Slavery Essay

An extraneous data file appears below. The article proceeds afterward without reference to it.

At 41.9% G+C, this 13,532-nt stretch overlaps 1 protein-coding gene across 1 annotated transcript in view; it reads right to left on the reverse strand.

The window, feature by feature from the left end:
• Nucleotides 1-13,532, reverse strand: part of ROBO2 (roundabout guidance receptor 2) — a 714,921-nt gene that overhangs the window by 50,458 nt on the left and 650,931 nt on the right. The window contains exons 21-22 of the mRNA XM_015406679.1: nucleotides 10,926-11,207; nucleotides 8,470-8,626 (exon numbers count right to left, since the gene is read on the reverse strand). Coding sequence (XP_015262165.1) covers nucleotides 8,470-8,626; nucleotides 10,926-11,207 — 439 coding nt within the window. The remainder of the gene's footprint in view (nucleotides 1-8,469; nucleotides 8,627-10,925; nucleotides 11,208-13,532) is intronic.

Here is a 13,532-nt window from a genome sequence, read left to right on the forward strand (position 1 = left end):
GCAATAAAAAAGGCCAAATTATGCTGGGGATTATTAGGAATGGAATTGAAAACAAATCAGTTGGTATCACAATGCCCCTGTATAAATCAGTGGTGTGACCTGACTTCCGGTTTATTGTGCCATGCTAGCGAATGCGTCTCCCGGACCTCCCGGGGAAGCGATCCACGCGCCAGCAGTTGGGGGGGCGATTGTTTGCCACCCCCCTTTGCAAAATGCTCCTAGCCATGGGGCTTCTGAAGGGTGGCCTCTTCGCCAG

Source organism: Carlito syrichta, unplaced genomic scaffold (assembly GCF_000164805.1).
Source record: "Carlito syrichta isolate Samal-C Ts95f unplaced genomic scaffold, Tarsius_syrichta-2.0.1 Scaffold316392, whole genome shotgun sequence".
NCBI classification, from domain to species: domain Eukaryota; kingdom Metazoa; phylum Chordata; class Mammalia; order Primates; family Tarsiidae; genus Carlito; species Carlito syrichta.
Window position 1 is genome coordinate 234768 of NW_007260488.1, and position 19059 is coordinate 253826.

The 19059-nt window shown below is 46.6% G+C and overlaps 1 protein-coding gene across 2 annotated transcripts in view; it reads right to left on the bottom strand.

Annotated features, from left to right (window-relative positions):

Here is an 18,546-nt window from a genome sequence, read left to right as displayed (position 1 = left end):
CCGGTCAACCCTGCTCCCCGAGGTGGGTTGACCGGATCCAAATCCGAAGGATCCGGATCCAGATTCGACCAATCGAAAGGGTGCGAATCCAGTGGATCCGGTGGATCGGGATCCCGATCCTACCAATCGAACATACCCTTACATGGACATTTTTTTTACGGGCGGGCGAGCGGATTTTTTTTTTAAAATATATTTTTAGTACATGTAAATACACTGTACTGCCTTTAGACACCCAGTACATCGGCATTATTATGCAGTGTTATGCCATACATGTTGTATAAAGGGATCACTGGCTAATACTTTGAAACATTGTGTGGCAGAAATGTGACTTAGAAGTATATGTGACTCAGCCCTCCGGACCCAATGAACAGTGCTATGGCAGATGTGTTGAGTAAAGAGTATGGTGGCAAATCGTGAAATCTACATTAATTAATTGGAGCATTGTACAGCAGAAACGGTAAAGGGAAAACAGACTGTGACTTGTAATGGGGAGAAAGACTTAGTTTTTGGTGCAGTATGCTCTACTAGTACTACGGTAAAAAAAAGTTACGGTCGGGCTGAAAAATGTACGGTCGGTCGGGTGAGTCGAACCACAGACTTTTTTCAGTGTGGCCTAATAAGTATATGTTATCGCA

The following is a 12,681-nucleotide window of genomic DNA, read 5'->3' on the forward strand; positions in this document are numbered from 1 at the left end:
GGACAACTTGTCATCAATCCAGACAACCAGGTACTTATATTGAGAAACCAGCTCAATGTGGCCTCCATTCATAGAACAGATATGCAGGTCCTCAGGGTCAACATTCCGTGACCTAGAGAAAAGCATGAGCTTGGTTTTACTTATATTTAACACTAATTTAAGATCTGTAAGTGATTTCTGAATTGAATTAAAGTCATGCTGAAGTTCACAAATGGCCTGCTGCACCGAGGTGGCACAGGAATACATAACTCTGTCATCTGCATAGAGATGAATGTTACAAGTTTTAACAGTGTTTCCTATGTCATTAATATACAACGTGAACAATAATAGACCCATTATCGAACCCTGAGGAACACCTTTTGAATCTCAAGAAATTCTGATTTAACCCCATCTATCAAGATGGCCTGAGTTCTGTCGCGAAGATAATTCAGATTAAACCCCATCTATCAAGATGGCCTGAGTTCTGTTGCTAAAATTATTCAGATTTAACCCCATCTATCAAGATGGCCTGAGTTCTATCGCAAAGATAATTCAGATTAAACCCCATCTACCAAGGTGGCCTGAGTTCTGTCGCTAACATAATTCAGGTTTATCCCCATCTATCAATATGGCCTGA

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As colonies emerge and began to expand rapidly, there is a growth in production and agriculture. The demand for slaves increases as indentured servants become less popular. Although geographic features have encouraged the growth of slavery in Southern colonies from 1607 to 1775, economic and social factors have also made a huge impact. The triangle trade gave access to colonies to distribute and receive goods and resources. The middle passage of the triangle trade established the expansion of trade for slaves between South Africa to the Americas. It increased the establishment of slaves in North America, especially in the southern colonies. Geographically, slaves were brought to the Caribbean islands, such as Barbados, to be put into condition in order to survive the laborious job in the fields. These slaves are then shipped to other locations and sold off to white plantation owners. The geographic location of some areas have access to rich soil, which improves farming. Crops and foods that grow on these plantations require enrichment and so they used slaves because they needed a handful of workers. As more colonies improve their land and establish a steady geographical location, more slaves are in demand. In 1612, John Rolfe, from Jamestown, began experimenting growing tobacco, which became a huge economic success. Also in South Carolina, Eliza Lucas started to experiment on indigo because people needed a new crop to grow. Rice plantations also started in South Carolina, as well as Georgia. The tobacco company and the production of rice and indigo transformed the Chesapeake society. These plantations require heavy work 2 and harvesting in order to increase the supply of goods which also increases the economy. They relied on slaves to maintain their arduous and unhealthy labor on the fields. Since the slaves are immune to malaria, the harsh, humid

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